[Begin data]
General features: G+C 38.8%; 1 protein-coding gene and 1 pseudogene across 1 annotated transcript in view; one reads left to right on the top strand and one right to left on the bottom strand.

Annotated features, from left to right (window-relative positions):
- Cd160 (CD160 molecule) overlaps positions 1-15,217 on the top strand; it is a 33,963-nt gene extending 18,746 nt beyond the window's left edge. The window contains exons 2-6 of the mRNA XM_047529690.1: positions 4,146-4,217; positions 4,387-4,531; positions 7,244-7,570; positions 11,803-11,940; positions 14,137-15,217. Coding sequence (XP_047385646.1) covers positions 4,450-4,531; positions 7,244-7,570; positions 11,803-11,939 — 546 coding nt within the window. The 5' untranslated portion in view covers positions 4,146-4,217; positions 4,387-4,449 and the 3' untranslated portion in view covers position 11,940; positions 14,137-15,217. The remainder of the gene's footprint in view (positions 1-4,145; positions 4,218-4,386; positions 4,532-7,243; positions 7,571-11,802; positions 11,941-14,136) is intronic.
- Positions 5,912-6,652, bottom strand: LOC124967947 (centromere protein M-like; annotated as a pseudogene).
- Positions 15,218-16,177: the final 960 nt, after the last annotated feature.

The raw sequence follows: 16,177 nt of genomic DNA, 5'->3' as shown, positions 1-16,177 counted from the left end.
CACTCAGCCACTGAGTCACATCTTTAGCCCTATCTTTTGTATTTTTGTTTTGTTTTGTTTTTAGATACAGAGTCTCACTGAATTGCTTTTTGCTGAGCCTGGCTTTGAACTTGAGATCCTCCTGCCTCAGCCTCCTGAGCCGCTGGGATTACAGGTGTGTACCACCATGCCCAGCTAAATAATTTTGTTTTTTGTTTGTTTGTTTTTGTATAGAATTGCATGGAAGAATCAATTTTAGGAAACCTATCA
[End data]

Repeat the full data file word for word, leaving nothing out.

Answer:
General features: G+C 38.8%; 1 protein-coding gene and 1 pseudogene across 1 annotated transcript in view; one reads left to right on the top strand and one right to left on the bottom strand.

Annotated features, from left to right (window-relative positions):
- Cd160 (CD160 molecule) overlaps positions 1-15,217 on the top strand; it is a 33,963-nt gene extending 18,746 nt beyond the window's left edge. The window contains exons 2-6 of the mRNA XM_047529690.1: positions 4,146-4,217; positions 4,387-4,531; positions 7,244-7,570; positions 11,803-11,940; positions 14,137-15,217. Coding sequence (XP_047385646.1) covers positions 4,450-4,531; positions 7,244-7,570; positions 11,803-11,939 — 546 coding nt within the window. The 5' untranslated portion in view covers positions 4,146-4,217; positions 4,387-4,449 and the 3' untranslated portion in view covers position 11,940; positions 14,137-15,217. The remainder of the gene's footprint in view (positions 1-4,145; positions 4,218-4,386; positions 4,532-7,243; positions 7,571-11,802; positions 11,941-14,136) is intronic.
- Positions 5,912-6,652, bottom strand: LOC124967947 (centromere protein M-like; annotated as a pseudogene).
- Positions 15,218-16,177: the final 960 nt, after the last annotated feature.

The raw sequence follows: 16,177 nt of genomic DNA, 5'->3' as shown, positions 1-16,177 counted from the left end.
CACTCAGCCACTGAGTCACATCTTTAGCCCTATCTTTTGTATTTTTGTTTTGTTTTGTTTTTAGATACAGAGTCTCACTGAATTGCTTTTTGCTGAGCCTGGCTTTGAACTTGAGATCCTCCTGCCTCAGCCTCCTGAGCCGCTGGGATTACAGGTGTGTACCACCATGCCCAGCTAAATAATTTTGTTTTTTGTTTGTTTGTTTTTGTATAGAATTGCATGGAAGAATCAATTTTAGGAAACCTATCA